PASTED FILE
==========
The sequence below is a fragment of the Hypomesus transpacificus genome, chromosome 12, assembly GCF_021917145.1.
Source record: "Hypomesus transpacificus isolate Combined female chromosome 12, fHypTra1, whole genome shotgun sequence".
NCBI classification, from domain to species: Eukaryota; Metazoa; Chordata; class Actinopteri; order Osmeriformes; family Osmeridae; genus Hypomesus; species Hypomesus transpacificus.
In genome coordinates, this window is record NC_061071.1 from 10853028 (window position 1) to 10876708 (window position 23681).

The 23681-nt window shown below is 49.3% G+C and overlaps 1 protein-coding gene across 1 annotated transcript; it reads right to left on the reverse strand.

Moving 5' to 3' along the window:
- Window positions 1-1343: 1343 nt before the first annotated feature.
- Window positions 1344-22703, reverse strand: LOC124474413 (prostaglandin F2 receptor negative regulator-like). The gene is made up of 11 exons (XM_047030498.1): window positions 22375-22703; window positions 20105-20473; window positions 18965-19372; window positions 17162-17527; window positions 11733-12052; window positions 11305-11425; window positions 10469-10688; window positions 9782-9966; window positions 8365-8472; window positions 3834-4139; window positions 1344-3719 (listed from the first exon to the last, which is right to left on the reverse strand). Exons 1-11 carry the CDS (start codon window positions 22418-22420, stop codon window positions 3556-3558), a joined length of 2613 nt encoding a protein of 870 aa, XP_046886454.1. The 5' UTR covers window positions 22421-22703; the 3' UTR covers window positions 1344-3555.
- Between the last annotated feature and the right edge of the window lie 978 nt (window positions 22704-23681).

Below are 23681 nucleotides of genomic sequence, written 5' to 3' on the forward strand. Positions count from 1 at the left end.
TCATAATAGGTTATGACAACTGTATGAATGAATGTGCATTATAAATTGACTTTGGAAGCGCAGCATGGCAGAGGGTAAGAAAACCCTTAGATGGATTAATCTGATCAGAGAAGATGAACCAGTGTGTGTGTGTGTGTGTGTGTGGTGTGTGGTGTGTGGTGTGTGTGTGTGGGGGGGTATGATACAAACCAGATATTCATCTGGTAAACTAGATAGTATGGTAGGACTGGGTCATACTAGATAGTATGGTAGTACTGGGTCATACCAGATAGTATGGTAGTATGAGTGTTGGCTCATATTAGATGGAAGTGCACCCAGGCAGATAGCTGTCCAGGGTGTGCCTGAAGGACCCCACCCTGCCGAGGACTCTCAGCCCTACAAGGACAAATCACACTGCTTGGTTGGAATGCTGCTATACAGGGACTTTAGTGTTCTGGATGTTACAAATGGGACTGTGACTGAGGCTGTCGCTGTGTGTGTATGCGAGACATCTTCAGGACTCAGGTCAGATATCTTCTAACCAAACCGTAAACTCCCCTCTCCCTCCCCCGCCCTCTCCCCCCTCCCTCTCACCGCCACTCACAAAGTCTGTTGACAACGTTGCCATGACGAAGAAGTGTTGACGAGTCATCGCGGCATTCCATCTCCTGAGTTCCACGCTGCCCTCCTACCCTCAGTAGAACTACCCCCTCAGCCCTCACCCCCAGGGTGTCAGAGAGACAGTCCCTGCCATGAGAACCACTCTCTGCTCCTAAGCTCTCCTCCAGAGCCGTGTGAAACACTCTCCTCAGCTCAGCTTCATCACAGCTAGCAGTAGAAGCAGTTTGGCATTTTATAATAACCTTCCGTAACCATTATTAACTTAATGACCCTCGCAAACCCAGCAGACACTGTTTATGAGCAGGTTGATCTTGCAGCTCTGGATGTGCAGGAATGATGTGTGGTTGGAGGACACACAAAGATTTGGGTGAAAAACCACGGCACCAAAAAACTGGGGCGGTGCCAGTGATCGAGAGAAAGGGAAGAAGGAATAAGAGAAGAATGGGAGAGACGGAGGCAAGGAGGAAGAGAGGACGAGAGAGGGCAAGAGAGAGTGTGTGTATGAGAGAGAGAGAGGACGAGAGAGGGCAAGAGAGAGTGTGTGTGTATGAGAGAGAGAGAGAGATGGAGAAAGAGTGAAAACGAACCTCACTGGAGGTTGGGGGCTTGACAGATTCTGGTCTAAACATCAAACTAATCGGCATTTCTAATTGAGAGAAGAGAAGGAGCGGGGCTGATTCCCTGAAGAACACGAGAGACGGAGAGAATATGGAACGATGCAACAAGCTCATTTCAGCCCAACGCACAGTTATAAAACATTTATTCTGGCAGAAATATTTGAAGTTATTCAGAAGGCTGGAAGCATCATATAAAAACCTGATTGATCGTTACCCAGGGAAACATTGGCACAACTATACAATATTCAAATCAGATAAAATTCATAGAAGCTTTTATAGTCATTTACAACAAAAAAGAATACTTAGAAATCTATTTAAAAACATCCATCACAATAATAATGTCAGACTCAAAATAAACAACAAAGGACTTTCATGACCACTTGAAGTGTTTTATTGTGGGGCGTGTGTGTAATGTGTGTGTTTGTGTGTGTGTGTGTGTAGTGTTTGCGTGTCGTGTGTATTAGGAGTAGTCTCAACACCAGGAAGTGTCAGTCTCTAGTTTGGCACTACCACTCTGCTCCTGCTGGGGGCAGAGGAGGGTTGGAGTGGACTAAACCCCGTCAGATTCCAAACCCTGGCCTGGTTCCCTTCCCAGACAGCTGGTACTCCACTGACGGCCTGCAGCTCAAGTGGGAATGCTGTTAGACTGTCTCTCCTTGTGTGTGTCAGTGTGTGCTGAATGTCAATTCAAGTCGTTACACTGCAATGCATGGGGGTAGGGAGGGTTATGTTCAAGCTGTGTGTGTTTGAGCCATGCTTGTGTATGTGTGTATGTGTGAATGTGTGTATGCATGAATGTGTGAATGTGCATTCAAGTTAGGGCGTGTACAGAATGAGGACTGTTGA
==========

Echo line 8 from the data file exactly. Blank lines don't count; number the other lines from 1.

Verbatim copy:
- Window positions 1344-22703, reverse strand: LOC124474413 (prostaglandin F2 receptor negative regulator-like). The gene is made up of 11 exons (XM_047030498.1): window positions 22375-22703; window positions 20105-20473; window positions 18965-19372; window positions 17162-17527; window positions 11733-12052; window positions 11305-11425; window positions 10469-10688; window positions 9782-9966; window positions 8365-8472; window positions 3834-4139; window positions 1344-3719 (listed from the first exon to the last, which is right to left on the reverse strand). Exons 1-11 carry the CDS (start codon window positions 22418-22420, stop codon window positions 3556-3558), a joined length of 2613 nt encoding a protein of 870 aa, XP_046886454.1. The 5' UTR covers window positions 22421-22703; the 3' UTR covers window positions 1344-3555.